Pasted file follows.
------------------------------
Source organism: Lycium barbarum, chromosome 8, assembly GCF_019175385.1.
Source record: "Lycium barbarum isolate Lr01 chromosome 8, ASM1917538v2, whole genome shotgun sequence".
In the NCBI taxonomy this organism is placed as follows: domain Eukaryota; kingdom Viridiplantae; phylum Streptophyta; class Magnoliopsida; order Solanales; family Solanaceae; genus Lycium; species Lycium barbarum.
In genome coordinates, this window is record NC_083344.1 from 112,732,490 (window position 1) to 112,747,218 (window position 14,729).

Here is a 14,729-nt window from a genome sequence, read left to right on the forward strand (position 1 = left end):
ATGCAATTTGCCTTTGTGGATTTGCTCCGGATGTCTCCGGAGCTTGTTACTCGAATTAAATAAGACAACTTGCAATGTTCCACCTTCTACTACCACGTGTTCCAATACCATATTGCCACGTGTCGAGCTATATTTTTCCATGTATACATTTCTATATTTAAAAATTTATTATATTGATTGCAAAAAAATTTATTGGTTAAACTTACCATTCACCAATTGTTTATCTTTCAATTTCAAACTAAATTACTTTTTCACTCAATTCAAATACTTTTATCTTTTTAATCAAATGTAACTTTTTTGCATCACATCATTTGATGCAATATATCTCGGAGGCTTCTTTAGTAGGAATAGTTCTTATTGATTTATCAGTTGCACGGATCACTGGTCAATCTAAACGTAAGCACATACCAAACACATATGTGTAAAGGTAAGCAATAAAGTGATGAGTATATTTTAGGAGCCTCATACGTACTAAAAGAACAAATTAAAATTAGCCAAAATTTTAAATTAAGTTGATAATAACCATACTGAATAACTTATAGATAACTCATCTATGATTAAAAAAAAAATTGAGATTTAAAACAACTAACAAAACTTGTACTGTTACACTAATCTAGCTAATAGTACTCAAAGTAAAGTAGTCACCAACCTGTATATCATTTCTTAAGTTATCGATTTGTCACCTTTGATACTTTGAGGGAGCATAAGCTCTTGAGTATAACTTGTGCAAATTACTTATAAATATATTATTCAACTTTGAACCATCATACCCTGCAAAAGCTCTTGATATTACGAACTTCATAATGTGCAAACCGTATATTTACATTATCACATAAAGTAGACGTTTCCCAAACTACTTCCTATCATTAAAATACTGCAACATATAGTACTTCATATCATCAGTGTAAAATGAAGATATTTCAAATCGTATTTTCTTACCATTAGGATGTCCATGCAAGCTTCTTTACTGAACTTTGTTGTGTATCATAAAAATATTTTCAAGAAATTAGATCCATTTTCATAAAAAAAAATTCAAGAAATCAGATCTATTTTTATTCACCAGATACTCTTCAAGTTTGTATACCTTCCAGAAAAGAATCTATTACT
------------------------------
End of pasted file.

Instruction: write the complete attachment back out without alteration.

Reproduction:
Source organism: Lycium barbarum, chromosome 8, assembly GCF_019175385.1.
Source record: "Lycium barbarum isolate Lr01 chromosome 8, ASM1917538v2, whole genome shotgun sequence".
In the NCBI taxonomy this organism is placed as follows: domain Eukaryota; kingdom Viridiplantae; phylum Streptophyta; class Magnoliopsida; order Solanales; family Solanaceae; genus Lycium; species Lycium barbarum.
In genome coordinates, this window is record NC_083344.1 from 112,732,490 (window position 1) to 112,747,218 (window position 14,729).

Here is a 14,729-nt window from a genome sequence, read left to right on the forward strand (position 1 = left end):
ATGCAATTTGCCTTTGTGGATTTGCTCCGGATGTCTCCGGAGCTTGTTACTCGAATTAAATAAGACAACTTGCAATGTTCCACCTTCTACTACCACGTGTTCCAATACCATATTGCCACGTGTCGAGCTATATTTTTCCATGTATACATTTCTATATTTAAAAATTTATTATATTGATTGCAAAAAAATTTATTGGTTAAACTTACCATTCACCAATTGTTTATCTTTCAATTTCAAACTAAATTACTTTTTCACTCAATTCAAATACTTTTATCTTTTTAATCAAATGTAACTTTTTTGCATCACATCATTTGATGCAATATATCTCGGAGGCTTCTTTAGTAGGAATAGTTCTTATTGATTTATCAGTTGCACGGATCACTGGTCAATCTAAACGTAAGCACATACCAAACACATATGTGTAAAGGTAAGCAATAAAGTGATGAGTATATTTTAGGAGCCTCATACGTACTAAAAGAACAAATTAAAATTAGCCAAAATTTTAAATTAAGTTGATAATAACCATACTGAATAACTTATAGATAACTCATCTATGATTAAAAAAAAAATTGAGATTTAAAACAACTAACAAAACTTGTACTGTTACACTAATCTAGCTAATAGTACTCAAAGTAAAGTAGTCACCAACCTGTATATCATTTCTTAAGTTATCGATTTGTCACCTTTGATACTTTGAGGGAGCATAAGCTCTTGAGTATAACTTGTGCAAATTACTTATAAATATATTATTCAACTTTGAACCATCATACCCTGCAAAAGCTCTTGATATTACGAACTTCATAATGTGCAAACCGTATATTTACATTATCACATAAAGTAGACGTTTCCCAAACTACTTCCTATCATTAAAATACTGCAACATATAGTACTTCATATCATCAGTGTAAAATGAAGATATTTCAAATCGTATTTTCTTACCATTAGGATGTCCATGCAAGCTTCTTTACTGAACTTTGTTGTGTATCATAAAAATATTTTCAAGAAATTAGATCCATTTTCATAAAAAAAAATTCAAGAAATCAGATCTATTTTTATTCACCAGATACTCTTCAAGTTTGTATACCTTCCAGAAAAGAATCTATTACT